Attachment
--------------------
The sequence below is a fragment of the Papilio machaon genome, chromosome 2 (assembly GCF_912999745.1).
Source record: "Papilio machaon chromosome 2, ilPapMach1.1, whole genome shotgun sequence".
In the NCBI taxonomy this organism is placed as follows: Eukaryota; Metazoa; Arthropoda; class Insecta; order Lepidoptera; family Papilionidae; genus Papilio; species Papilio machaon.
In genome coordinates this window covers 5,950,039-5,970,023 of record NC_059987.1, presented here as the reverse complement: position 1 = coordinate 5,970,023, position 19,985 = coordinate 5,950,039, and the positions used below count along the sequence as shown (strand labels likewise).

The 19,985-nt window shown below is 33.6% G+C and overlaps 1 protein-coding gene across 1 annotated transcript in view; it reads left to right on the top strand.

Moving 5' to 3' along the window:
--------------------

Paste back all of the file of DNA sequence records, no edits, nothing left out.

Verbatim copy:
The sequence below is a fragment of the Papilio machaon genome, chromosome 2 (assembly GCF_912999745.1).
Source record: "Papilio machaon chromosome 2, ilPapMach1.1, whole genome shotgun sequence".
In the NCBI taxonomy this organism is placed as follows: Eukaryota; Metazoa; Arthropoda; class Insecta; order Lepidoptera; family Papilionidae; genus Papilio; species Papilio machaon.
In genome coordinates this window covers 5,950,039-5,970,023 of record NC_059987.1, presented here as the reverse complement: position 1 = coordinate 5,970,023, position 19,985 = coordinate 5,950,039, and the positions used below count along the sequence as shown (strand labels likewise).

The 19,985-nt window shown below is 33.6% G+C and overlaps 1 protein-coding gene across 1 annotated transcript in view; it reads left to right on the top strand.

Moving 5' to 3' along the window: